3. Ask the police. Empty storefronts can be targets of vandals, and homeless people can try to use them as temporary shelters. So, the police may have information about the owners.
IF ALL ELSE FAILS
Sometimes, no one has a clue. I’ve never encountered that kind of problem, in over 30 years of research.
If a site is that difficult to research, find somewhere else to ghost hunt. Trespassing is never an acceptable alternative.
But, if you’re absolutely fascinated with an empty home or business, start with old, published “reverse” directories. They will probably turn up someone who was in the building in the past, and they may have information for you.
You can also go to the courthouse and research civil records, including tax histories, liens, and probate records. (In some areas, recent records are closed to the public unless you can prove a specific and compelling reason to access that information.)
Some courthouses charge a fee for this, some have indexed records, and some require you to contact them by mail (not email) and wait for a reply. Call ahead. You’ll probably reach a recording telling you how to access their records.
WHAT TO ASK FOR
In most cases, you’ll want the homeowner or landlord to let you into the building and remain there while you do your research. That prevents lawsuits, especially if the site has been vandalized while it was empty.
Never risk being blamed for damage that you didn’t do.
If the owner simply hands you the key, have them sign a brief permission form, along with the date and time.
The permission form should list the address being investigated, the names of the researchers who are allowed into the premises, and the date and exact hours that you are allowed to be there. The owner should sign and date this form, and you should carry it with you.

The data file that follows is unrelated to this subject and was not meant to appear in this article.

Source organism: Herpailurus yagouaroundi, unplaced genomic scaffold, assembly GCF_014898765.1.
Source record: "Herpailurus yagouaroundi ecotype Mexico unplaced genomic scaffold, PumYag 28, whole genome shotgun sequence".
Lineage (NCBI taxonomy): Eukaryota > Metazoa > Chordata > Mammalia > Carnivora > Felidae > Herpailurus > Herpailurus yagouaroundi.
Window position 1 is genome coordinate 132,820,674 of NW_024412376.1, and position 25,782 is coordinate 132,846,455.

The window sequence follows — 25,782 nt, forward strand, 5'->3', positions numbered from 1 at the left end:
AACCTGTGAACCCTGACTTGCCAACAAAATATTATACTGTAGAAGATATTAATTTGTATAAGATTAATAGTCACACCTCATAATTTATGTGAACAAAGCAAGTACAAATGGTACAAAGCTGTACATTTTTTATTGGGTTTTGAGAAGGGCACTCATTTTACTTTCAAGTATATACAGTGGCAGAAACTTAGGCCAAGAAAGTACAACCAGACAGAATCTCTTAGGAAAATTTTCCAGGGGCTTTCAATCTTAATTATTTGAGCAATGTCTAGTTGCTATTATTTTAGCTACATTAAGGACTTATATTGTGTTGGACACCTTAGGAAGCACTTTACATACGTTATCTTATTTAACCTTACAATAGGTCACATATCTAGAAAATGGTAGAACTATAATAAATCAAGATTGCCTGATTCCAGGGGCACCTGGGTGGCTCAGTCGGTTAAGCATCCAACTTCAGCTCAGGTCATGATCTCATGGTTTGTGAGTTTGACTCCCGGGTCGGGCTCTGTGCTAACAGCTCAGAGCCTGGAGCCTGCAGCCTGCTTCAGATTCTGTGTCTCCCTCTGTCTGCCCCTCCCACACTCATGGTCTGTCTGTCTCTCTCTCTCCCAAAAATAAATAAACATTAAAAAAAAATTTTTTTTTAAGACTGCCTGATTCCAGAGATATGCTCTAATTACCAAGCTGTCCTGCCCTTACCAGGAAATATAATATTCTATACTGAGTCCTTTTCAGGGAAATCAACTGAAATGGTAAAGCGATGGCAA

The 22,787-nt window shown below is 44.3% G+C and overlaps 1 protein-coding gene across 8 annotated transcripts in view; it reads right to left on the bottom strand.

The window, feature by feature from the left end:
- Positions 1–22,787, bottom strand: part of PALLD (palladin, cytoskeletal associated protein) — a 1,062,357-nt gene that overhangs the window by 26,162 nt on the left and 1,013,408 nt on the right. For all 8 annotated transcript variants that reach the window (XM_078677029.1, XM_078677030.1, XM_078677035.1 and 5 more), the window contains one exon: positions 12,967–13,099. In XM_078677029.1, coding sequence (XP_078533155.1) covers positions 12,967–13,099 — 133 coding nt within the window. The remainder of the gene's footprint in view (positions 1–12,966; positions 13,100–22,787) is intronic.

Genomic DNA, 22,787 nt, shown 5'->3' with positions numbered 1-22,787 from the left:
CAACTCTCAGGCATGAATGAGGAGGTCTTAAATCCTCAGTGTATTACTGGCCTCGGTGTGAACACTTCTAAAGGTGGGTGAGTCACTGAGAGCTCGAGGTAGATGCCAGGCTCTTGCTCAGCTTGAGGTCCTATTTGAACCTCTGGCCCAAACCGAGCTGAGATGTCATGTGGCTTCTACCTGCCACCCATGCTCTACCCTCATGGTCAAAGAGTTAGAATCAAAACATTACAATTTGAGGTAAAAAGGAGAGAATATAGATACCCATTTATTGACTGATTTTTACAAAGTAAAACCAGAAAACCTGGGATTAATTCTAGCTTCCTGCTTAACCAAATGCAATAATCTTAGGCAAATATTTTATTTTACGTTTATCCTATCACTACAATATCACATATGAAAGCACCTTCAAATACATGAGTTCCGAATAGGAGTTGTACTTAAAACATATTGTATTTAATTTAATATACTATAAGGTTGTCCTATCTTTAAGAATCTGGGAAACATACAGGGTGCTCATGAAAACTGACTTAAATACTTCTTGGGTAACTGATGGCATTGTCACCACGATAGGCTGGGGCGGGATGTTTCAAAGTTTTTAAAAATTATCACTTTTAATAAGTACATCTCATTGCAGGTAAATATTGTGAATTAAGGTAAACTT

When you return the key to the owner, have him or her sign the permission form again, noting that the key was returned, and when. It’s just a receipt, in case questions are asked, later.
Never make a copy of the key. Never let another team member borrow it.
Use the key for your investigation, and — if possible — return it that same day, in person. Don’t just drop it into the mailbox at the owner’s home.
(If the owner isn’t available when you want to leave the key, take the key to the nearest police station and ask if they’ll hold it for the owner. Do not mention ghost hunting. Say you were “interested in the building.” They’ll assume you were looking at renting or buying it.)
Is it worth it?
There are many liabilities connected with researching in empty buildings. Physical dangers may be your biggest concern.
Generally, I advise against visiting abandoned homes and buildings. There are plenty of other, more accessible sites for investigations.
But, when I’ve decided to investigate an empty home or building, I’ve never run into a stone wall . Usually, the neighbors are the best resource. If you knock on enough doors and talk to enough people, you’ll generally get the answers that you need.
Be sure you have permission to ghost hunt at any site before entering it.